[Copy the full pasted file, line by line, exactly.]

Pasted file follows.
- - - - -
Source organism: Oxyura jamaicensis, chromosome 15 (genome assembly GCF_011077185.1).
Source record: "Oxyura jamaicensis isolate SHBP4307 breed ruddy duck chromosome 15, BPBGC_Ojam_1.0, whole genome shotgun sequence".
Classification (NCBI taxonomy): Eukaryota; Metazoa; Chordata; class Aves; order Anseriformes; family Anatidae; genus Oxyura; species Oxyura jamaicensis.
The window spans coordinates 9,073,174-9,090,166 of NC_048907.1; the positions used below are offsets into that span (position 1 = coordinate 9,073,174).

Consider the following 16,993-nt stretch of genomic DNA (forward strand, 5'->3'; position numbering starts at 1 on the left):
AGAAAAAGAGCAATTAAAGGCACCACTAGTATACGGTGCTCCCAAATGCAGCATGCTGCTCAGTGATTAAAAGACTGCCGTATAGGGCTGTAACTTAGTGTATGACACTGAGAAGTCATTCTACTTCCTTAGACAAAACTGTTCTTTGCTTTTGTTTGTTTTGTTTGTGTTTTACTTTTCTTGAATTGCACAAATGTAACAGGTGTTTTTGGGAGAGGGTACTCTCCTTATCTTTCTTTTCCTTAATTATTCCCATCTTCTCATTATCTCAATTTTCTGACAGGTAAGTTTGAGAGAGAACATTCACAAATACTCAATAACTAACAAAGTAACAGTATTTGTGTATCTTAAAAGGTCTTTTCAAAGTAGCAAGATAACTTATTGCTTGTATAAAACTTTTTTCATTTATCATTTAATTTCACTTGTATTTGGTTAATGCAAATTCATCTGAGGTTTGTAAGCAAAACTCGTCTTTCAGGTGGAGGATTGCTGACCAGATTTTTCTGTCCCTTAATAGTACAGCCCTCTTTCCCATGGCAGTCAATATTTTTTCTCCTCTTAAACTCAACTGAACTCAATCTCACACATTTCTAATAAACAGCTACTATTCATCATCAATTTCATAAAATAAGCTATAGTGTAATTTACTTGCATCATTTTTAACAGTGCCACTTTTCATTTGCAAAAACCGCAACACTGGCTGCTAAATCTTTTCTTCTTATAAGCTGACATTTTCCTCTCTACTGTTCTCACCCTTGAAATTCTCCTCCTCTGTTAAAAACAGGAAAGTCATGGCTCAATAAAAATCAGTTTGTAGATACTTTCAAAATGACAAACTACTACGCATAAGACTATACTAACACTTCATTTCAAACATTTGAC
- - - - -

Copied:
Source organism: Oxyura jamaicensis, chromosome 15 (genome assembly GCF_011077185.1).
Source record: "Oxyura jamaicensis isolate SHBP4307 breed ruddy duck chromosome 15, BPBGC_Ojam_1.0, whole genome shotgun sequence".
Classification (NCBI taxonomy): Eukaryota; Metazoa; Chordata; class Aves; order Anseriformes; family Anatidae; genus Oxyura; species Oxyura jamaicensis.
The window spans coordinates 9,073,174-9,090,166 of NC_048907.1; the positions used below are offsets into that span (position 1 = coordinate 9,073,174).

Consider the following 16,993-nt stretch of genomic DNA (forward strand, 5'->3'; position numbering starts at 1 on the left):
AGAAAAAGAGCAATTAAAGGCACCACTAGTATACGGTGCTCCCAAATGCAGCATGCTGCTCAGTGATTAAAAGACTGCCGTATAGGGCTGTAACTTAGTGTATGACACTGAGAAGTCATTCTACTTCCTTAGACAAAACTGTTCTTTGCTTTTGTTTGTTTTGTTTGTGTTTTACTTTTCTTGAATTGCACAAATGTAACAGGTGTTTTTGGGAGAGGGTACTCTCCTTATCTTTCTTTTCCTTAATTATTCCCATCTTCTCATTATCTCAATTTTCTGACAGGTAAGTTTGAGAGAGAACATTCACAAATACTCAATAACTAACAAAGTAACAGTATTTGTGTATCTTAAAAGGTCTTTTCAAAGTAGCAAGATAACTTATTGCTTGTATAAAACTTTTTTCATTTATCATTTAATTTCACTTGTATTTGGTTAATGCAAATTCATCTGAGGTTTGTAAGCAAAACTCGTCTTTCAGGTGGAGGATTGCTGACCAGATTTTTCTGTCCCTTAATAGTACAGCCCTCTTTCCCATGGCAGTCAATATTTTTTCTCCTCTTAAACTCAACTGAACTCAATCTCACACATTTCTAATAAACAGCTACTATTCATCATCAATTTCATAAAATAAGCTATAGTGTAATTTACTTGCATCATTTTTAACAGTGCCACTTTTCATTTGCAAAAACCGCAACACTGGCTGCTAAATCTTTTCTTCTTATAAGCTGACATTTTCCTCTCTACTGTTCTCACCCTTGAAATTCTCCTCCTCTGTTAAAAACAGGAAAGTCATGGCTCAATAAAAATCAGTTTGTAGATACTTTCAAAATGACAAACTACTACGCATAAGACTATACTAACACTTCATTTCAAACATTTGAC